It depends on the individual. I sat 7 Standard Grades and I'll admit that with minimal effort and study efforts I had 6 top grades and 1 middle grade. I didn't like the way maths was taught in my school and I ditched it as quickly as I could. I regret it because I have started reteaching myself it and I'm enjoying it. I now realise that I could have done so much better if I'd studied it independently. I'm sure being in my early twenties now helps a fair bit, though.
1. What interests them the most is definitely essential!
2. Where they are strongest is equally so.
3. English, Maths and a science are definitely essentials at GCSE level.Maybe a double science?
4. History could be good if the curriculum reflects something that interests them? But it depends on them.
5. I did a technical class at an equivalent qualification - woodwork. I enjoyed it despite having fine motor issues. It was just memorisation mostly and classwork (not sure of the curriculum in England).
6. Psychology is good at a lower level but it depends on personal interests. I don't recommend sociology because from personal experience I've found that sometimes wrapping around the irritatingly inflated writing styles of traditional writings quite frustrating. That said, I minored in it at University.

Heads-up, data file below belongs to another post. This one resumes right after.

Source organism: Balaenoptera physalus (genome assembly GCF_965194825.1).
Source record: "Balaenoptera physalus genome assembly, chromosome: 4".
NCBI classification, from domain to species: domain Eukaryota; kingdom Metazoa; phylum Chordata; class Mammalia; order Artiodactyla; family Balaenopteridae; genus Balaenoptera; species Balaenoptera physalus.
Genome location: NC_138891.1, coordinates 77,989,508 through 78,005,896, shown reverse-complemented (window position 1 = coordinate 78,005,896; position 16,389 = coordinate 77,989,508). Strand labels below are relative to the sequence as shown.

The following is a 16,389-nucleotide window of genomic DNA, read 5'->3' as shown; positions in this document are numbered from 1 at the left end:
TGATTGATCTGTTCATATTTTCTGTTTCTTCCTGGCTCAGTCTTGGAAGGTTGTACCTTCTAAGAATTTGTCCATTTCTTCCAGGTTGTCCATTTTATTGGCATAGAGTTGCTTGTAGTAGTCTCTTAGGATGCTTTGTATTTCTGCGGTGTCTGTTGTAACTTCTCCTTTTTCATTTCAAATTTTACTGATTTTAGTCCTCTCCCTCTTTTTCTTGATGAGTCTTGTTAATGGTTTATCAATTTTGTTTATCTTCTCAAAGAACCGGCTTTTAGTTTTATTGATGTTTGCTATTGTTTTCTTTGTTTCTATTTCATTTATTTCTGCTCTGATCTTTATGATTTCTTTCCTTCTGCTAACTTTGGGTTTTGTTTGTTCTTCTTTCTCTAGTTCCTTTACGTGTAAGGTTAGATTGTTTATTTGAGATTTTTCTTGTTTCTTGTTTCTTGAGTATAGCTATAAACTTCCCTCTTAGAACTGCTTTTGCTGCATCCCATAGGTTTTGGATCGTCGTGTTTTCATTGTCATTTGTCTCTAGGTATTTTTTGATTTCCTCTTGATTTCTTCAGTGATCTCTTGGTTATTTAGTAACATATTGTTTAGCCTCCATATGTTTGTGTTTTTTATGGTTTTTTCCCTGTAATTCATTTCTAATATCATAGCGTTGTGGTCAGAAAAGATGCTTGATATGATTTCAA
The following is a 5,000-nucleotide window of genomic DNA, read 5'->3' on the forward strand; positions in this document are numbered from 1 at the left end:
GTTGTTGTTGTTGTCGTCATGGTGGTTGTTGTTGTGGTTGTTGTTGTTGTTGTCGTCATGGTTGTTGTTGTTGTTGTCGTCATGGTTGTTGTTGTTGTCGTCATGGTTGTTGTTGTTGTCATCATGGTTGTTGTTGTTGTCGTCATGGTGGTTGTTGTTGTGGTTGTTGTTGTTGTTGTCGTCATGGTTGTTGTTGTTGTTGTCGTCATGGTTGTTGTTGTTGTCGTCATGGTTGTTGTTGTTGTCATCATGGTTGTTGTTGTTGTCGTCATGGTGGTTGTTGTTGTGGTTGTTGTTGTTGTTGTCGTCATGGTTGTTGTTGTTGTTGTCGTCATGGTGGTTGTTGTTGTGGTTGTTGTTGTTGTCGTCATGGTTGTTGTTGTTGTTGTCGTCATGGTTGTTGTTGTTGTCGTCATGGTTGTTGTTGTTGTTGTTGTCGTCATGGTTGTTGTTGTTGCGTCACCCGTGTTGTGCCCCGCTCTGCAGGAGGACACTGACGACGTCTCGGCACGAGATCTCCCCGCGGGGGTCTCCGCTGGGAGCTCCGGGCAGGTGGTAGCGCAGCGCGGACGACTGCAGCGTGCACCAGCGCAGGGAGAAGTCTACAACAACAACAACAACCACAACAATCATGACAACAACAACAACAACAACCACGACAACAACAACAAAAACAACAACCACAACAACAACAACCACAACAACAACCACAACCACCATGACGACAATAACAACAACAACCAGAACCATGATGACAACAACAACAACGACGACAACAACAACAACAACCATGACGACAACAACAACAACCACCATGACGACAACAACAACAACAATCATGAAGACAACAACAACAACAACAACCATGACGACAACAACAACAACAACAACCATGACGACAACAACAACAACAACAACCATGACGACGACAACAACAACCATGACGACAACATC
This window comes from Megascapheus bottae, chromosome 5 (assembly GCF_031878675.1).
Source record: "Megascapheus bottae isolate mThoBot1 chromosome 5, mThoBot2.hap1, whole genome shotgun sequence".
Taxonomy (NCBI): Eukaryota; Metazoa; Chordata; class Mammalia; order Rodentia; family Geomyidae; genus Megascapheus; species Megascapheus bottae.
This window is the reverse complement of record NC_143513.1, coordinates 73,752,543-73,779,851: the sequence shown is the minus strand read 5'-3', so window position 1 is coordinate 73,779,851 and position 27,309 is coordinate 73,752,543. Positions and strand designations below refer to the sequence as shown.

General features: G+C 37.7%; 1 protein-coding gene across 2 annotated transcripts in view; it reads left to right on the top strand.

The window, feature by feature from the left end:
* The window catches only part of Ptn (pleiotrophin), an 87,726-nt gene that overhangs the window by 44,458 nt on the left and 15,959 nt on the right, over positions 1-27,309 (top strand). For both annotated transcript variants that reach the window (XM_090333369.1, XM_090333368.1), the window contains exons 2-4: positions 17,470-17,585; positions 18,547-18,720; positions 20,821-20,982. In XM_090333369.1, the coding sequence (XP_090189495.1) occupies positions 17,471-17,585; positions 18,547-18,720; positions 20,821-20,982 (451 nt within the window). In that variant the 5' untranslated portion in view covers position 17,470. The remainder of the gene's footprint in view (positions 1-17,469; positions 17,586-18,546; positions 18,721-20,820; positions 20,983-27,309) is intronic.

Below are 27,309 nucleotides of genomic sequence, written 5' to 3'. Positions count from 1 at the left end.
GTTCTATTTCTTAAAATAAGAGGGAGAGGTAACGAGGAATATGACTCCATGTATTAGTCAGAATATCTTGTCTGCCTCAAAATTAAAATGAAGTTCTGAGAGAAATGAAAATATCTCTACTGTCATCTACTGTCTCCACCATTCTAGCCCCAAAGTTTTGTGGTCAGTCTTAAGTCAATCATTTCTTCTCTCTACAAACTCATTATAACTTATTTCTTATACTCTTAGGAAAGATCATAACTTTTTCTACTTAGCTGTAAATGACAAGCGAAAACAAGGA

7. A politics/government subject isn't bad either, I did it in high school and enjoyed it. Majored in it at university. However, I know that this is all subjective and it depends on the individual.
7. Computing is an obvious choice (I got a top grade in it, but never continued it
I know there are a lot of variety in the subjects offered in England that aren't available where I am. I know ones that demand a strong vocal component (languages + audio tests?) might be difficult for most. I was great at reading and pretty good at writing in foreign language, but I struggled to comprehend what was being said, and obviously communication is a bit of a struggle. So,uhm, maybe starting out in the usual number and then having the option to drop some if it proves too much is the best compromise. I think there are a core set you must take for a good standard of general education no matter your interests.
I think the varied amount of subjects is good that it lets kids explore their options. Find something that appeals to them to carry on at A-level. Which I find pretty good and wish the Scottish system could reflect better. I should probably add that I am still waiting for my assessment as an adult, so this is just retrospect consideration of my own experience while being undiagnosed.
Edited by pinklemon, 06 March 2017 - 03:11 PM.